I try to leave by 5:30. I always take photos at the end of the day. I try not to look stuff up online while at the studio. So, I gather up my notes, usually phrases from science or economic news, song titles or lyrics, and associations I’ve made during the day. I tape some around the studio and bring the rest home to look up at night.
What are you working on now? (What are you most excited about/ confounded by/ obsessed with?)
There have been a few notions floating around the studio lately. They seem subtle but have been productive. One has been acknowledging the difference between “making the work” and making the “conditions” for the work. Another has been moving away from thinking about a picture tectonically and more in the way of “condensation.” A few thoughts that keep running through my mind at different times are, “be spectral,” “be explicit,” and “be atavistic.”
I’ve been working to repurpose all this dislocated documentation that I collect over the course of finishing a painting. I wind up with all these stencils, transparencies, pounce patterns, photocopies, maps, and masking. Often these extrapolations are developed independently and worked back into their source paintings. Sometimes I’ll exchange parts with an adjacent painting. Lately I’ve been weaving separate sets of information derived from the same source but dropping the armature. Other works are developing from overlaying fragments as I mine the boxes upon boxes of scraps I’ve kept. It kind of feels like an exercise in mocking serendipity.
I’m working to expand the methodology I’m using to disorient my drawing and installation process to how I approach color design and light of the painting.
These and so many of my recent moves (from increased carving and relief construction to an interest in reflective and metallic surfaces) relate to wanting to leave a sliver of in-between space – somewhere waiting to be occupied. I feel like I’m working around the picture plane.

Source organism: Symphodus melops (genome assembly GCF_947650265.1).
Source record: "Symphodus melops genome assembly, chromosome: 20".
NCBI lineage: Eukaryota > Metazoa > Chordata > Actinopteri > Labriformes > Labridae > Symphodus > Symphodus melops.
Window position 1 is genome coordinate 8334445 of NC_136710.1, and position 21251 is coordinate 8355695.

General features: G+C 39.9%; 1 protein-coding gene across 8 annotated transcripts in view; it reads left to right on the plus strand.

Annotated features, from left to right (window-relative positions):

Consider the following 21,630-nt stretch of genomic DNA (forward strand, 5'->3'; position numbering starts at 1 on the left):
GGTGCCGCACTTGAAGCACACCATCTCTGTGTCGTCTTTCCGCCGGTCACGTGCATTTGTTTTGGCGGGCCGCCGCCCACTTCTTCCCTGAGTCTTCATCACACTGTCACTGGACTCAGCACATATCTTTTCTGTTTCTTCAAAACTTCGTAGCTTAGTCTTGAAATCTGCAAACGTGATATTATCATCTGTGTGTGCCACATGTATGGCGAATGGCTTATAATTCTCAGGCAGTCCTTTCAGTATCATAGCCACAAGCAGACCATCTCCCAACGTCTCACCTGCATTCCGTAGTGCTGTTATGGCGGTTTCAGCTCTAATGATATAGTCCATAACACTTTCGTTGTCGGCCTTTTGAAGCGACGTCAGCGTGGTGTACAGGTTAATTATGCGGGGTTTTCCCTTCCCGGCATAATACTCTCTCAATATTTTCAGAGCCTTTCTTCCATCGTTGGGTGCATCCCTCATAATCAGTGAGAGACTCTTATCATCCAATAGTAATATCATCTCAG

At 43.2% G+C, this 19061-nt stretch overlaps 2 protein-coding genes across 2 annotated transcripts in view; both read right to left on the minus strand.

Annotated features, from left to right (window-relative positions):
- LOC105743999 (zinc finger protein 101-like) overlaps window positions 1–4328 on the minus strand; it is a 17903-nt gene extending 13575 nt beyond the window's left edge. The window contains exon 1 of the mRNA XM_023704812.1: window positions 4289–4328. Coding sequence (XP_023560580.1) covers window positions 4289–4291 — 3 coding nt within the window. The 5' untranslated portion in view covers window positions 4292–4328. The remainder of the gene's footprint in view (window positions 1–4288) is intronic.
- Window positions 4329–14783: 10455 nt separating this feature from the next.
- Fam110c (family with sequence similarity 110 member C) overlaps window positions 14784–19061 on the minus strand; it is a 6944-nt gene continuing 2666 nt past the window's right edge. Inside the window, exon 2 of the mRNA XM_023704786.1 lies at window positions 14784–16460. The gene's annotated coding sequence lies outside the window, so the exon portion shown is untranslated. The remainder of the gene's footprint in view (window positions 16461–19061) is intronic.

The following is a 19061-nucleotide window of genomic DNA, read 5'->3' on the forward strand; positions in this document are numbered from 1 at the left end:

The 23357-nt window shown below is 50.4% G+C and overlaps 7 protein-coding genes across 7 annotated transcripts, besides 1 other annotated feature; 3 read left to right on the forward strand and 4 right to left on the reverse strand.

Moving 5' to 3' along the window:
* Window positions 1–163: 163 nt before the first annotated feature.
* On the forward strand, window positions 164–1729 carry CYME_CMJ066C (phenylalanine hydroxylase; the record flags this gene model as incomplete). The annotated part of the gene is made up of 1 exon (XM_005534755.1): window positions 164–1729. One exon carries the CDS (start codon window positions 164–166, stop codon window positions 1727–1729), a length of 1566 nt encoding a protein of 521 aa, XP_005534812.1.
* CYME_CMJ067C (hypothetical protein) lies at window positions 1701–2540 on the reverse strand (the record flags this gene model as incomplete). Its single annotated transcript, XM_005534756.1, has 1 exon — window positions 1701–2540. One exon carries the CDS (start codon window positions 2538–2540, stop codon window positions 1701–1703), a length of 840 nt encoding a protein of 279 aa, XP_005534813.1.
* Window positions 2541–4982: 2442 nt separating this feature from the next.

This relates to the paintings I’ve been involved with lately: Stuart Davis’ “Combination Concrete,” Manet’s “Boating,” Titian’s “Bacchus & Ariadne,” Poussin’s “Arcadian Shepherds,” and Ingres’ “Madame Moiessier.”
I’ve been thinking about the marble in 15th century Italian paintings. What I’m intrigued by seems really prevalent in annunciation scenes. I’ve also been looking at a lot of camouflage, tattoo flash, and “crypto zoology” blogs.
What do you do when things aren’t going “right” or you’re having a fallow period in making/ thinking?
I sort and inventory.
Sometimes I mess around with another material – especially if it's one I wouldn't normally choose. I’ve made plenty of drawings with bottles of nail polish I found.
How do you sustain your creative life? How do you pay the bills or what kinds of jobs have you had in the past?
I work as a Scenic Artist for T.V., movies, commercials, music videos, and fashion shoots.
I use a lot of my prior work experience: faux finishing, sign painting, window display, framing and art restoration.
I still get a bit amazed at the choreography of putting together a set on a soundstage. My jobs have also taken me to some amazing locations that I wouldn’t necessarily seek out or have access to on my own -- from the glitzy to the derelict.
What advice would you give a young artist just starting out?
Don’t rehearse misery.
You can see Bryon Finn's work by appointment, until November 16th, in:
a Group Show organized by Chris Joy at Artist House Party Presents - 424 East 83rd Street - 2W - New York, NY 10028. Make an appointment and go! Don't miss it.
and be sure to check out more of Bryon's work on his website: